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      Impaired Dynamic Cerebral Autoregulation and Cerebrovascular Reactivity in Middle Cerebral Artery Stenosis

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          We sought to investigate the capacity of cerebral autoregulation and cerebrovascular reactivity (CVR) in patients with middle cerebral artery (MCA) stenosis.


          Twenty-one patients with MCA stenosis diagnosed by magnetic resonance angiography and 15 healthy controls were enrolled. Cerebral autoregulation was assessed by autoregulatory parameters (rate of recovery/phase/gain) derived from transfer function from spontaneous oscillations of cerebral blood flow velocity and blood pressure. CVR was tested by a rebreathing maneuver.


          Rate of recovery, phase and CVR estimated from moderate MCA stenosis (rate of recovery  = 17.76±8.21%/s, phase  = 26.93±15.67°, and CVR  = 1.53±0.84%/mmHg, respectively) were significantly different (p<0.05) from controls (rate of recovery  = 39.62±27.99%/s, phase  = 55.66±22.10°, and CVR  = 2.18±0.80%/mmHg, respectively). Rate of recovery (r = −0.698, p<0.001), phase (r = −0.738, p<0.001)) and CVR (r = −0.690, p<0.001) were all significantly correlated with the degree of stenosis.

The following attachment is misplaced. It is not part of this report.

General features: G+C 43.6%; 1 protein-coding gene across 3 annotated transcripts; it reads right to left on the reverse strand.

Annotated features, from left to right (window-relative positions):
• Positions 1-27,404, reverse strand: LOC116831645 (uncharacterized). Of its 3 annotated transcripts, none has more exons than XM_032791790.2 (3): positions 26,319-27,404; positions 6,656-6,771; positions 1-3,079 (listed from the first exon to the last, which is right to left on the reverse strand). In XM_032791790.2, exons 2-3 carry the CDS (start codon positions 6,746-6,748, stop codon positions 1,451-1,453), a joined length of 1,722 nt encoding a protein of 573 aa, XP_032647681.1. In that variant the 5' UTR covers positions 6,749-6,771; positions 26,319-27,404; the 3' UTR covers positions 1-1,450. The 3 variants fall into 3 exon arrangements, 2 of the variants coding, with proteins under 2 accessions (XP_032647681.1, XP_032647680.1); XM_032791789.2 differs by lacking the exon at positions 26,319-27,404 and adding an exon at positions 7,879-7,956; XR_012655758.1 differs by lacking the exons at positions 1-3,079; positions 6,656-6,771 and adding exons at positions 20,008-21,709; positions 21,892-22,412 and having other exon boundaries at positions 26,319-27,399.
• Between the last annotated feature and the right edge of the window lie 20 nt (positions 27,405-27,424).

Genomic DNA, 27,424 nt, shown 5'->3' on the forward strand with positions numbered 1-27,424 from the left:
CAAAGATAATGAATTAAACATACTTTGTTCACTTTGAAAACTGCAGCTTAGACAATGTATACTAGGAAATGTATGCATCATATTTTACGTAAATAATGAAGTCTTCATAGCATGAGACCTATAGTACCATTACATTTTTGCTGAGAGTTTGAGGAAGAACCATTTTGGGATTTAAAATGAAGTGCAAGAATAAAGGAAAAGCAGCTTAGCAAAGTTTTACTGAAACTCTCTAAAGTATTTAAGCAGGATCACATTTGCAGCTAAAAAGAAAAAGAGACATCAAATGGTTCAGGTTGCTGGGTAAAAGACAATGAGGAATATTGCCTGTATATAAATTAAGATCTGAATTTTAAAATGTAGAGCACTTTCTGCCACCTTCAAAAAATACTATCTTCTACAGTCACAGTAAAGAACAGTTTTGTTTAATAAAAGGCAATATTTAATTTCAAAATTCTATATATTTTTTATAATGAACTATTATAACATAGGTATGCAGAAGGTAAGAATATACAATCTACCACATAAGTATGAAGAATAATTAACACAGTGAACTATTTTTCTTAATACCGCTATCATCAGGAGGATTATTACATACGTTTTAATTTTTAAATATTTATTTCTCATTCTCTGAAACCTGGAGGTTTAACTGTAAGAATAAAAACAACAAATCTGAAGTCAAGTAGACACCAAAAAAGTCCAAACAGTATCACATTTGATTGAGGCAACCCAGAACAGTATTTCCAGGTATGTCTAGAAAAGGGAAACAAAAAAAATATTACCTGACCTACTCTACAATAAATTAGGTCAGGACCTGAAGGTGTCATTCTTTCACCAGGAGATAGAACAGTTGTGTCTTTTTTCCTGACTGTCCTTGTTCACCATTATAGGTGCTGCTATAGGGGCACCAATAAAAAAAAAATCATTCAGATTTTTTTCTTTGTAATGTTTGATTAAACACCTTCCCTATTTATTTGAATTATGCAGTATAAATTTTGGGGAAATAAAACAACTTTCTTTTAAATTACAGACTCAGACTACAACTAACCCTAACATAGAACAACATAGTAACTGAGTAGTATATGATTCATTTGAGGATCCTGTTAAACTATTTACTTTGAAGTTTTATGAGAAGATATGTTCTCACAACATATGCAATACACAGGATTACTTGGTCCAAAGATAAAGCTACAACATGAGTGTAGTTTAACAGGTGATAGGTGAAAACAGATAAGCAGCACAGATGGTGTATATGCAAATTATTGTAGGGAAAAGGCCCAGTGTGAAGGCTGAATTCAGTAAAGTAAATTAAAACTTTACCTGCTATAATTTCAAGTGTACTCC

Cerebral autoregulation and CVR were impaired in patients with ≥ 50% MCA stenosis. The measures of both hemodynamic properties were inversely correlated with the stenotic degree.

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          Most cited references 31

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          Global burden of intracranial atherosclerosis.

           Jason K Wong (2006)
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            Severely impaired cerebrovascular reactivity predicts stroke and TIA risk in patients with carotid artery stenosis and occlusion.